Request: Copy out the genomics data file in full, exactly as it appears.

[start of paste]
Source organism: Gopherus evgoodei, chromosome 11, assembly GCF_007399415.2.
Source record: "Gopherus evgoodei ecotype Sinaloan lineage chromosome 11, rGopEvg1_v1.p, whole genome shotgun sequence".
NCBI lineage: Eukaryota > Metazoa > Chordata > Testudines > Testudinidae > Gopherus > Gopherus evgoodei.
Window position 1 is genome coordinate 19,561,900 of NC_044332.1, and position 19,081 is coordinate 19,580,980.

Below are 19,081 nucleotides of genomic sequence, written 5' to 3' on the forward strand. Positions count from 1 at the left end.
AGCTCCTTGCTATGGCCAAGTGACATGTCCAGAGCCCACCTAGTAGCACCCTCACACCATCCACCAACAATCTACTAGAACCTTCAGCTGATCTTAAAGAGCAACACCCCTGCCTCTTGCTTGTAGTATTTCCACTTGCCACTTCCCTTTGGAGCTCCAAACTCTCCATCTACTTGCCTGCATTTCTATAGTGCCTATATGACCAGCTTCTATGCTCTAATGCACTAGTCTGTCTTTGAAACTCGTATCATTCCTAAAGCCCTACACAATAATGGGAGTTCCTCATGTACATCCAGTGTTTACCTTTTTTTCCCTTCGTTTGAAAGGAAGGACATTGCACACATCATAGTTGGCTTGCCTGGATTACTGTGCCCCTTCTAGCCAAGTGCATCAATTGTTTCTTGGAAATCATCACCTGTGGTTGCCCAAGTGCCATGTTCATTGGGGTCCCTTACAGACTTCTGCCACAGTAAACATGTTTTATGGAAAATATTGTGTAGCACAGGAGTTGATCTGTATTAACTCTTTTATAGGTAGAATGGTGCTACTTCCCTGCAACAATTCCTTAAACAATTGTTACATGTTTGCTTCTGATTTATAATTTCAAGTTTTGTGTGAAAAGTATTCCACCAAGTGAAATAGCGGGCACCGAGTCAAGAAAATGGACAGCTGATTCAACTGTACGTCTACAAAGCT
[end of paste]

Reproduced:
Source organism: Gopherus evgoodei, chromosome 11, assembly GCF_007399415.2.
Source record: "Gopherus evgoodei ecotype Sinaloan lineage chromosome 11, rGopEvg1_v1.p, whole genome shotgun sequence".
NCBI lineage: Eukaryota > Metazoa > Chordata > Testudines > Testudinidae > Gopherus > Gopherus evgoodei.
Window position 1 is genome coordinate 19,561,900 of NC_044332.1, and position 19,081 is coordinate 19,580,980.

Below are 19,081 nucleotides of genomic sequence, written 5' to 3' on the forward strand. Positions count from 1 at the left end.
AGCTCCTTGCTATGGCCAAGTGACATGTCCAGAGCCCACCTAGTAGCACCCTCACACCATCCACCAACAATCTACTAGAACCTTCAGCTGATCTTAAAGAGCAACACCCCTGCCTCTTGCTTGTAGTATTTCCACTTGCCACTTCCCTTTGGAGCTCCAAACTCTCCATCTACTTGCCTGCATTTCTATAGTGCCTATATGACCAGCTTCTATGCTCTAATGCACTAGTCTGTCTTTGAAACTCGTATCATTCCTAAAGCCCTACACAATAATGGGAGTTCCTCATGTACATCCAGTGTTTACCTTTTTTTCCCTTCGTTTGAAAGGAAGGACATTGCACACATCATAGTTGGCTTGCCTGGATTACTGTGCCCCTTCTAGCCAAGTGCATCAATTGTTTCTTGGAAATCATCACCTGTGGTTGCCCAAGTGCCATGTTCATTGGGGTCCCTTACAGACTTCTGCCACAGTAAACATGTTTTATGGAAAATATTGTGTAGCACAGGAGTTGATCTGTATTAACTCTTTTATAGGTAGAATGGTGCTACTTCCCTGCAACAATTCCTTAAACAATTGTTACATGTTTGCTTCTGATTTATAATTTCAAGTTTTGTGTGAAAAGTATTCCACCAAGTGAAATAGCGGGCACCGAGTCAAGAAAATGGACAGCTGATTCAACTGTACGTCTACAAAGCT